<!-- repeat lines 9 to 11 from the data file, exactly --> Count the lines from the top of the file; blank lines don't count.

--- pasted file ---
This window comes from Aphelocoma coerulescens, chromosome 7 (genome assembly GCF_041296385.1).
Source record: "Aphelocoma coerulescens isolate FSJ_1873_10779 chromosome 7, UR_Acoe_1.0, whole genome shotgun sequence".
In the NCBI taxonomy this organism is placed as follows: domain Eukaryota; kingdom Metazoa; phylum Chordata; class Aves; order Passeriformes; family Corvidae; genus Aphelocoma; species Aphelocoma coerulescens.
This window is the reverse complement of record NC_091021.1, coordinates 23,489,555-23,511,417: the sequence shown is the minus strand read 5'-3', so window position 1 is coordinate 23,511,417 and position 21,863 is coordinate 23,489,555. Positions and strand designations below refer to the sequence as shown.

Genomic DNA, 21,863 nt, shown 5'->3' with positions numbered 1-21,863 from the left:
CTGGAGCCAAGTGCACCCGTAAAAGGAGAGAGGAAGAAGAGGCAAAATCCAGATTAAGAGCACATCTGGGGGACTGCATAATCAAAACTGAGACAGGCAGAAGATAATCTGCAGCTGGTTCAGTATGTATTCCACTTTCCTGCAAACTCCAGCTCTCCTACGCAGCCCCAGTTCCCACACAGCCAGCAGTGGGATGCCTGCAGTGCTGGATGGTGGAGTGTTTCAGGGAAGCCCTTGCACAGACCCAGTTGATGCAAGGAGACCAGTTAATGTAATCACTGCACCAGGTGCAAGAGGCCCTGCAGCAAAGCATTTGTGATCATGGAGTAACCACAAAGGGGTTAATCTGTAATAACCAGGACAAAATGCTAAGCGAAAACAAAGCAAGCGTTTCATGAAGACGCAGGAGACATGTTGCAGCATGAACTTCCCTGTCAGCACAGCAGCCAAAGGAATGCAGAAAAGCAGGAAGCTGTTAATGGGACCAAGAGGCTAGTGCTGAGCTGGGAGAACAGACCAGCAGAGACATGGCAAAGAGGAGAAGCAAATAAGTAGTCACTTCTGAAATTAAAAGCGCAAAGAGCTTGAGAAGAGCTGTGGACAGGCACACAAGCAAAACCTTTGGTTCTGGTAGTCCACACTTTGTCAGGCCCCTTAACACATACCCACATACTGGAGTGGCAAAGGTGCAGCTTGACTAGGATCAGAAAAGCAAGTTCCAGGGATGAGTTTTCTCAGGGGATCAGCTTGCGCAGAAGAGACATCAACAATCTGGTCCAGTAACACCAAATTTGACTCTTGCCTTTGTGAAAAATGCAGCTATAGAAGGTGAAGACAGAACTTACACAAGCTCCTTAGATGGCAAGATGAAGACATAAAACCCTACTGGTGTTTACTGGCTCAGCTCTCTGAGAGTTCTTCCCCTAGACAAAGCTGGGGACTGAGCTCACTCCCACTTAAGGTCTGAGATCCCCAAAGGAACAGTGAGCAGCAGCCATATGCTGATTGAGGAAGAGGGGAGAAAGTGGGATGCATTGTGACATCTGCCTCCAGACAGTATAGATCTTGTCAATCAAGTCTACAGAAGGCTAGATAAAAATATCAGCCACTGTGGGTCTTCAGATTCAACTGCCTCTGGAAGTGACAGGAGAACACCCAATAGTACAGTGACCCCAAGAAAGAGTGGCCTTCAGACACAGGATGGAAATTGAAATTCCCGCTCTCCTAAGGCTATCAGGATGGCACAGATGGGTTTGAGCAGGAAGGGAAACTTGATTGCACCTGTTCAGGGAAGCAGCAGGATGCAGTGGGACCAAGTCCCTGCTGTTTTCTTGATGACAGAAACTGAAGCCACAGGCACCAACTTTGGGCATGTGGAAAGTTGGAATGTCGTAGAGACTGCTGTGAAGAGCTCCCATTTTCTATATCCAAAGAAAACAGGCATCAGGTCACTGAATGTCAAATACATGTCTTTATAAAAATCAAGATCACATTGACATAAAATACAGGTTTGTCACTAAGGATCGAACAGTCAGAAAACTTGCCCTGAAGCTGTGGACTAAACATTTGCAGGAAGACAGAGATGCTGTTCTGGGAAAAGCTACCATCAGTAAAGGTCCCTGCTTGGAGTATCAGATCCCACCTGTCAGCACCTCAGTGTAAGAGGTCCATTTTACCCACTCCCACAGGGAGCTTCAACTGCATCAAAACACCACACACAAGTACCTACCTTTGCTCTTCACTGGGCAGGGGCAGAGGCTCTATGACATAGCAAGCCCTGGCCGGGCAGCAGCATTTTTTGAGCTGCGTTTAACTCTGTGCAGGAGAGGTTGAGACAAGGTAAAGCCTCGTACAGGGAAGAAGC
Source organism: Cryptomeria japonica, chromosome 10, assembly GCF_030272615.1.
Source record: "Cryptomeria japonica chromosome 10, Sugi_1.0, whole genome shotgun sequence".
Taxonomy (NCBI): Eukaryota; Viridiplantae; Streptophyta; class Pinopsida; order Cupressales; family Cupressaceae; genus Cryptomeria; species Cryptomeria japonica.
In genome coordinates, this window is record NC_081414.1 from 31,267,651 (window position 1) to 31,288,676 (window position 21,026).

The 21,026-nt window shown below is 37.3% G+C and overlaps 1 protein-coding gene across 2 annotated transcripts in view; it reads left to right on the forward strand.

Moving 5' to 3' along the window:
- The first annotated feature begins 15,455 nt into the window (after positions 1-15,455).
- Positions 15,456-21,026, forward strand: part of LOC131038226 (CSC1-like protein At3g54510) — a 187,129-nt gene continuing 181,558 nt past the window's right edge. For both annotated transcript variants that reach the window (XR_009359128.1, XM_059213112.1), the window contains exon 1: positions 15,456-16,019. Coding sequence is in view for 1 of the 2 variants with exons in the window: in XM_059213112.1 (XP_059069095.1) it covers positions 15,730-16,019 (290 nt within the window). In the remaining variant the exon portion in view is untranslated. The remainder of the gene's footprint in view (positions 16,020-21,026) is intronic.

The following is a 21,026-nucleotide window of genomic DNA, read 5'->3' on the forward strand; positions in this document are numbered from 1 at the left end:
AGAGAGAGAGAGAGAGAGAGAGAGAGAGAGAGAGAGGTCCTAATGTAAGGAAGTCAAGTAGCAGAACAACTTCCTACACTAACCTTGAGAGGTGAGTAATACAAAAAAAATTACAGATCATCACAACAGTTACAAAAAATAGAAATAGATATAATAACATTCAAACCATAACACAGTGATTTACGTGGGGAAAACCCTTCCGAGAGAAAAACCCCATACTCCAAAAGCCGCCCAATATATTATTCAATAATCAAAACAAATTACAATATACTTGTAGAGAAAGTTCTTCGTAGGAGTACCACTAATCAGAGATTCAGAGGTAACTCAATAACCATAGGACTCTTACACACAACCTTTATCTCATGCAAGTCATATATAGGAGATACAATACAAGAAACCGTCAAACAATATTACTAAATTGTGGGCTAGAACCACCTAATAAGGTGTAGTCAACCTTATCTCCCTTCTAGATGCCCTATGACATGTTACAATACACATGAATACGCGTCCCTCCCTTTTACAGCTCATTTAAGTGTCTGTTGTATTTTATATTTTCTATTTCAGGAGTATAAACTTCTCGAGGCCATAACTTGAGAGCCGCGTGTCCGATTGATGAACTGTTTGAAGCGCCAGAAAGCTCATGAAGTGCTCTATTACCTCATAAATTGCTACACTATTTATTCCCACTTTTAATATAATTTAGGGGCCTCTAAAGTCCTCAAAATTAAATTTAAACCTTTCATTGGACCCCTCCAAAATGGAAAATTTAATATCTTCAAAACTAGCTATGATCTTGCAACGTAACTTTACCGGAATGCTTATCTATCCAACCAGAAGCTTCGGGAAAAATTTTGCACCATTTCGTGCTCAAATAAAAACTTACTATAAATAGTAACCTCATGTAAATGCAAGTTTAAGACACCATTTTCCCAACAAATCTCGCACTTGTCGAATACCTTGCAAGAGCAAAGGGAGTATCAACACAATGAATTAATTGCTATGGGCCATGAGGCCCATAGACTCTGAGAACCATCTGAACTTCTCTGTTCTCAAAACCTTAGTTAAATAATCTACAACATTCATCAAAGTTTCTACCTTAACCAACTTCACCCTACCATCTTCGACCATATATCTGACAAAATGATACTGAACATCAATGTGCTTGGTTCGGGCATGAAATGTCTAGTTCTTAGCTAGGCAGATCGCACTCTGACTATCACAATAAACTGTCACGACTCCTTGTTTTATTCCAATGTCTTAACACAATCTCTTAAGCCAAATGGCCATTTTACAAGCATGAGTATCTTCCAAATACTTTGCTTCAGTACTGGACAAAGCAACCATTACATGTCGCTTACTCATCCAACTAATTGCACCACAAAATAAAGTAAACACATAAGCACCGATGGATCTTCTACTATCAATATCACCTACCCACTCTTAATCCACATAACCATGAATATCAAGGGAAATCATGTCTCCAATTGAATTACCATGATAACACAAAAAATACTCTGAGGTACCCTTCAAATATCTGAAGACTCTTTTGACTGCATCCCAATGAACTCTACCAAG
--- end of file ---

Taxonomy (NCBI): Eukaryota; Viridiplantae; Streptophyta; class Pinopsida; order Cupressales; family Cupressaceae; genus Cryptomeria; species Cryptomeria japonica.
In genome coordinates, this window is record NC_081414.1 from 31,267,651 (window position 1) to 31,288,676 (window position 21,026).

The 21,026-nt window shown below is 37.3% G+C and overlaps 1 protein-coding gene across 2 annotated transcripts in view; it reads left to right on the forward strand.